The choice of a cooperative is also in line with the Sacred Pipe Resource Center itself, which uses the symbol of the sacred pipe to demonstrate partnerships and positive collaboration based on shared experiences.

Another attribute of Native Artists United is that it is women-based.

Emma Goodhouse Doll, an artist, member of Native Artists United, and mom of Holly Doll, says the fact that the group is all women, at this point, is empowering. “In our culture, women are the ones who hold up everything. You listen to women,” she says. “And this has created more motivation.”

A Business Approach

Now formalized, the cooperative has moved on to create a marketing plan to leverage its time and talents. This was needed to not only increase visibility but to make sure art is assigned the proper value.

“In the consignment model, art was sold to the Lincoln Foundation at the lowest possible price, and then marked up 300%,” says Cheryl Ann.

“It goes to the capitalist model: The cheapest input and the greatest profit,” adds Holly. “Native people aren’t about that. It’s about what the community needs and how we value each community member.”

Cheryl Ann says they had to get Native art back to the point where people know what goes into it. “There’s hundreds of years of culture. When that support isn’t there, it just gets devalued.”

These classes let teens know art can be more than a hobby. It can be a means of livelihood.

These classes let teens know art can be more than a hobby. It can be a means of livelihood.

The group also set out to attend art fairs and events that typically didn’t have Native representation. With funding they could cover fees for the events, share marketing material about the cooperative and hold debriefing sessions to evaluate their needs and successes. The objective involved practicing their skills in working together, and it was a critical step in moving beyond the devaluing consignment store and getting Native artwork in front of more audiences.

Stacey LaCompte, Executive Director of North Dakota Indian Business Alliance, says Native Artists United is now empowered to tell the story of their art, culture and history.

“They’re very strong-minded people who want to move forward,” Stacey says. “They’ve achieved a lot in a small amount of time. As they move forward, more artists will start joining them.”

More Art, More Visibility

Native Artists United is already having an impact. Through the group, there’s more collaboration and outreach for artists and there’s more support to pursue art as a means of livelihood instead of as a quick buck at the consignment store. The group is also engaging with young people through the Thusweca Beading and Cultural Academy, showing kids it is possible to do art as a rewarding and viable career.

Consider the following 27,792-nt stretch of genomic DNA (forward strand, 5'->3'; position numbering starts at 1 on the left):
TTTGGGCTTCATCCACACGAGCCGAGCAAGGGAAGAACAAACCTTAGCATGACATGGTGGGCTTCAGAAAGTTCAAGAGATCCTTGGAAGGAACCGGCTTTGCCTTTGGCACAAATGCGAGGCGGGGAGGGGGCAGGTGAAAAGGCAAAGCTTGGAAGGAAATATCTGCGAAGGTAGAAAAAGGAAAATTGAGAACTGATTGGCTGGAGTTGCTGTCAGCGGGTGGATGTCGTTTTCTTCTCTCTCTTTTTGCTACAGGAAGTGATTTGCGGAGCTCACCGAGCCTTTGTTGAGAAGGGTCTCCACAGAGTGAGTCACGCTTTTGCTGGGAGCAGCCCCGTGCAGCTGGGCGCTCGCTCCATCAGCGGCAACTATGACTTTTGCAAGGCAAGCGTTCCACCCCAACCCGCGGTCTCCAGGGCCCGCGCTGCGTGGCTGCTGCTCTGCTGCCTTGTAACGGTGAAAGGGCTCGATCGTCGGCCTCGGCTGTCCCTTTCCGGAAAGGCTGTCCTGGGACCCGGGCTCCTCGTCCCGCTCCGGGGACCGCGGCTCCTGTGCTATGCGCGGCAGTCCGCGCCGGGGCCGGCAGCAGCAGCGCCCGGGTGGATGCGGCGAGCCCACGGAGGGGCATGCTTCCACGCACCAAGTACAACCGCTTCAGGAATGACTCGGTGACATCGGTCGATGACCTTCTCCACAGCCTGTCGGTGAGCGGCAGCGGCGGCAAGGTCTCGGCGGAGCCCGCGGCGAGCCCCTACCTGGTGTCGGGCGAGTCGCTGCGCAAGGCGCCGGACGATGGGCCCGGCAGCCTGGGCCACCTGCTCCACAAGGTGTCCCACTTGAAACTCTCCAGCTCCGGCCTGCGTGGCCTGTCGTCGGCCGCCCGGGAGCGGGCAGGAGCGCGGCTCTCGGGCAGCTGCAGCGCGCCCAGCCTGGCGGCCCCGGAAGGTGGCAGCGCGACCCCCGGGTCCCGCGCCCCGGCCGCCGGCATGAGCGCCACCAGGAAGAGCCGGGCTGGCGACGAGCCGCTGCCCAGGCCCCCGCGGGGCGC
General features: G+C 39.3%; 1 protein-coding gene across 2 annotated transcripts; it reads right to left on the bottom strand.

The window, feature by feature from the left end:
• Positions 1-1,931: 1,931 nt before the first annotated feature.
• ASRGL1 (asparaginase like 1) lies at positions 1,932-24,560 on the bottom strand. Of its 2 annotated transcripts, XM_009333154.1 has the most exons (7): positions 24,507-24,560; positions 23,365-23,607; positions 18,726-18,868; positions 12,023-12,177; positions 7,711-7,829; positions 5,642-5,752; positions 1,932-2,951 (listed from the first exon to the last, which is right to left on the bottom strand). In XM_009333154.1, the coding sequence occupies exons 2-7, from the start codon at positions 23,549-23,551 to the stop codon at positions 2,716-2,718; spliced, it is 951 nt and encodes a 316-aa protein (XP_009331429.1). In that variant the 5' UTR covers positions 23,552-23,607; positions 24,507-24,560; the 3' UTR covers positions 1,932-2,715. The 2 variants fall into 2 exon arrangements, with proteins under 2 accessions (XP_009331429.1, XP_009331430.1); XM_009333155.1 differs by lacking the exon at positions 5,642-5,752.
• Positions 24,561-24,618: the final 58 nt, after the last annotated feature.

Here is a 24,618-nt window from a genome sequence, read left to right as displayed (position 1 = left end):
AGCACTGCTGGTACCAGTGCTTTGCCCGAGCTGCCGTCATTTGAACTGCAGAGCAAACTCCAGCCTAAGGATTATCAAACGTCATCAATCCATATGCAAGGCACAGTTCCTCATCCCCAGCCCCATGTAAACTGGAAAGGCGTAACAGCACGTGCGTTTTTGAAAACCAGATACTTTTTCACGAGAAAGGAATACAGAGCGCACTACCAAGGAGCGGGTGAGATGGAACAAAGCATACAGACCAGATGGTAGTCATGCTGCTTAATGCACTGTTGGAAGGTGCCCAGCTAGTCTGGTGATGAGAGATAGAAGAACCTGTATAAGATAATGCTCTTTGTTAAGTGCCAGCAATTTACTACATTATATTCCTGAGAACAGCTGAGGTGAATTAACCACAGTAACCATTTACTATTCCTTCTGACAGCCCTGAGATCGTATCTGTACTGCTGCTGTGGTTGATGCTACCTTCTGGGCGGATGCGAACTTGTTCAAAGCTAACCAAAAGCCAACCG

For every member of the cooperative, the impact of Native Artists United has been substantial.

Holly Doll says, “I personally feel like there’s more visibility. It’s reassuring for me. I felt very alone for a moment there, but now I have support.”

Artist Taylor Wilkinson says the cooperative has been helpful in getting herself “out there.” “Ever since I’ve joined this group, it’s pushed me forward.”

For artist Willow Doll, Holly’s sister, the cooperative has provided an additional unexpected benefit. She had wanted to branch out more as an artist, but struggled personally with the anxiety of speaking to potential customers and selling her art. Through the encouraging and non-competitive cooperative, she’s overcome this fear. “I’m not afraid anymore,” she says.

Art for the Future

Taylor’s sophisticated beadwork is one of the many forms of art being fostered through Native Artists United.

Taylor’s sophisticated beadwork is one of the many forms of art being fostered through Native Artists United.

A formal evaluation process is now underway to gather data on the cooperative’s progress and identify next steps. Meanwhile, art in the Bismarck-Mandan area is slowly returning to its rightful place.

“Our art is our culture. It’s who we are,” says Cheryl Ann. “When you devalue it, you devalue us.”

Holly adds that the cooperative is also providing a way to share art and thus share culture. “For those who grew up off reservation, it is hard to learn about our ways. The public schools don’t touch on culture. Because of this project, people can find that connection.”

The purpose of First Nations’ Native Arts Initiative is to support Native artistic practices in tribal communities, increasing the intergenerational transference of these practices in tribal communities and ultimately stimulating the perpetuation or proliferation of these practices.

To this end, Cheryl Ann says First Nations not only provided the funding for the cooperative and the outreach, but also guided the group in establishing a vision where Native artists are valued. Youth now understand that art can have a future – it doesn’t have to be a side hobby or a way to make a quick buck.

“Our art is our language,” adds Emma.

“It’s how we keep track of the events that happen to us,” adds Holly.

And it creates a network. For Shawna, who’s made her home in North Dakota, she now has the connection and inspiration of fellow artists and a place to reclaim traditions. For her and the Native tribes and communities of the Bismarck-Mandan area, there’s no longer nothing. There’s art.

By Amy Jakober